Tuesday, 16 November 2010
Commonwealth Electoral Amendment (Political Donations and Other Measures) Bill 2010
It is indeed a slogan and in this context getting it right means coercing coalition donors into balancing up those donations to the Labor Party.
Disclosure returns are used by Labor officials to use intimidation to extract money from businesses. Donate just to the coalition and you are bound to get a call from the state secretary of the ALP suggesting that it would be appropriate for your business to donate equally to both parties. If a company failed to pay up, it could find itself blackballed for government contracts in Labor controlled states or the business would suddenly attract a great deal more attention from union officials. By lowering the disclosure threshold to $1,000 from the existing $11,500 those companies and individuals who had previously had some security through anonymity would now find themselves open to a return of such Labor intimidation.
The historical trend has been that the unions continue to provide massive support to the Labor Party, and now the Greens are starting to see their share of that money—money they hope will increase as they become more disillusioned with the Labor Party itself. Conversely, businesses have either split donations on a 50-50 basis or, after tiring of pressure from Labor officials, have simply withdrawn their support for funding of political parties entirely. Were this bill to pass in its current form, the flight of donors would not only be likely to continue but would also be likely to increase apace. Of course, that does not matter to Labor and the Greens, who have the rivers of gold from the trade unions.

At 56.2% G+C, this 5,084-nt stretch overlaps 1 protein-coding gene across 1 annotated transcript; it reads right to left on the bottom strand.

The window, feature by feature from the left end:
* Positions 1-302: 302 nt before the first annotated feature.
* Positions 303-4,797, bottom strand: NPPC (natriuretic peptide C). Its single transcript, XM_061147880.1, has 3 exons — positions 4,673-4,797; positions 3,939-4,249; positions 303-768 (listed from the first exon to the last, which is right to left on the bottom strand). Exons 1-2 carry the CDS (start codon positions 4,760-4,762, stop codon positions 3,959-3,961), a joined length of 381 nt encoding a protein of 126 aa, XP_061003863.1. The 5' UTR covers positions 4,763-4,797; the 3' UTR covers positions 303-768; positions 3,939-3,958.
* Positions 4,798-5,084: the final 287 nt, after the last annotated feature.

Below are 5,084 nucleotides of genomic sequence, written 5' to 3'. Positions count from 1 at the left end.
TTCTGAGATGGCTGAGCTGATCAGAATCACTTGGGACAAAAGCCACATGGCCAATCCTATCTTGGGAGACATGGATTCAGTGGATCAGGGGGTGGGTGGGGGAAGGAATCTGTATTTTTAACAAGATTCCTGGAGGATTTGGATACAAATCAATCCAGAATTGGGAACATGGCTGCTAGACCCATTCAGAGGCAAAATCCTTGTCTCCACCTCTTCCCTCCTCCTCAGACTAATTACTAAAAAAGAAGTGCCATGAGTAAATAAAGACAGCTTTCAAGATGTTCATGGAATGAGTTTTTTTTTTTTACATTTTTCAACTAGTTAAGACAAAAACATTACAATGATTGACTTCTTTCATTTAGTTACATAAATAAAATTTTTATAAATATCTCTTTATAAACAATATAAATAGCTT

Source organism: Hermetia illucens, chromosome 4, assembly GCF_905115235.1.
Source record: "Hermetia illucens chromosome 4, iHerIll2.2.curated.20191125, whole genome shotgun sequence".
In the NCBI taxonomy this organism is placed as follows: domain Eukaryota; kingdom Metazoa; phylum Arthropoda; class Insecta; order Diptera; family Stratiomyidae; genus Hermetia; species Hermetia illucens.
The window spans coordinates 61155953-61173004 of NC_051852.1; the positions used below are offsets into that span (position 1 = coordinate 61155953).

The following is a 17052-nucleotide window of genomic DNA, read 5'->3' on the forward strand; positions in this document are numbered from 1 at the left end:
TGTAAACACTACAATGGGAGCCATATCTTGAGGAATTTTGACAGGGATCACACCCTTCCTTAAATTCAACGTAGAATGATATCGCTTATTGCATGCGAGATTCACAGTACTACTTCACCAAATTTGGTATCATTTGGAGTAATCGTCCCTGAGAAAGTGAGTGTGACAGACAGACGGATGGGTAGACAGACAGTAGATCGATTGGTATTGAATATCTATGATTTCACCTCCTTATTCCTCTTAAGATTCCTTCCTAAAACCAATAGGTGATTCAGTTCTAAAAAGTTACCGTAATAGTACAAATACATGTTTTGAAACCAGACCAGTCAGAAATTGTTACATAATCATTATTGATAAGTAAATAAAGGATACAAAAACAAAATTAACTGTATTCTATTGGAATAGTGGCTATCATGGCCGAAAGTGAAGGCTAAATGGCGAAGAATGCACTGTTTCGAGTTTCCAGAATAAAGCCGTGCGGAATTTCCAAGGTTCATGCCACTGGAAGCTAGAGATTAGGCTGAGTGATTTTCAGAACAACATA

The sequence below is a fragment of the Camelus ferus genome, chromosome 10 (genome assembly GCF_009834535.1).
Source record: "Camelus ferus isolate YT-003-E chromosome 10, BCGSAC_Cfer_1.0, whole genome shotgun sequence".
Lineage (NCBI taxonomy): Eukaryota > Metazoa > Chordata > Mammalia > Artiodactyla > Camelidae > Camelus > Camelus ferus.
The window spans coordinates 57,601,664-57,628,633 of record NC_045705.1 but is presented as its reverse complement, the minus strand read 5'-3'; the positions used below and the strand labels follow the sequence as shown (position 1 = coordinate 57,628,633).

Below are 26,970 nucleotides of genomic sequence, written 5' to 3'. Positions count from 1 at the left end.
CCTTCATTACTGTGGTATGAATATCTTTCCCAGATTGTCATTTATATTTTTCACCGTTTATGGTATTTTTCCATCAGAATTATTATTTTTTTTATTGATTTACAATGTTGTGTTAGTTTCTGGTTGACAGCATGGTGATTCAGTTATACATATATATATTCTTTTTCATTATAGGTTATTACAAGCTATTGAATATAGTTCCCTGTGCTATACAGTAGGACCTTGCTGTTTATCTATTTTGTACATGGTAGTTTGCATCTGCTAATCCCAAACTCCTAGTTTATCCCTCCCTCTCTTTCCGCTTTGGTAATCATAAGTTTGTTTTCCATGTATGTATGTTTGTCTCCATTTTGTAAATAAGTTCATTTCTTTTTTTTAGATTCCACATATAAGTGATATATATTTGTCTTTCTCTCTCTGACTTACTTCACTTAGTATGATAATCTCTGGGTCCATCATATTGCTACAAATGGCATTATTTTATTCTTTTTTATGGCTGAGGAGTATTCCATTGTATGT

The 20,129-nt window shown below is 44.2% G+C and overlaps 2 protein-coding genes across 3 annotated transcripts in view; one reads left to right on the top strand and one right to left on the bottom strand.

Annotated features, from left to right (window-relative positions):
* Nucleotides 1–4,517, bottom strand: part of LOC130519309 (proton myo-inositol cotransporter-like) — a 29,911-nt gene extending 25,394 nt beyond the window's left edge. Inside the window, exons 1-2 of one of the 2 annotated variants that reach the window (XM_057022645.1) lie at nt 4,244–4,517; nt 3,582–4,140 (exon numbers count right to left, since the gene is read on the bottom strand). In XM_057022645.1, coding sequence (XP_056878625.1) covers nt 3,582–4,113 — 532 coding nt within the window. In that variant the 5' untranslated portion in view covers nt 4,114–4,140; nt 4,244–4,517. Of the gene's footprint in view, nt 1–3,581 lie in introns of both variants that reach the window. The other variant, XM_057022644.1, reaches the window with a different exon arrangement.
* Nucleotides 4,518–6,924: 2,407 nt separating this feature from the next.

Whilst I have said that donations do not influence politicians at the federal level, let us for the sake of argument suppose that there might be some influence peddling by big money, and if big money and the influence that it buys is the problem then consider this: the trade union movement are the biggest money influence peddlers in Australia. Nobody actually knows the total amount of money given by the unions to the ALP and, more recently, to the Greens. Certainly, the unions and the ALP alike like to keep quiet about the level of union affiliation fees—I guess we are a bit grateful to Rodney Cavalier for at least publishing some of them in New South Wales; he had access that the rest of us would never get. But what we do know from the limited information on the public record is this: between 1 July 2006 and 30 June 2009 unions helped the ALP campaign by $76.6 million through direct and indirect funding.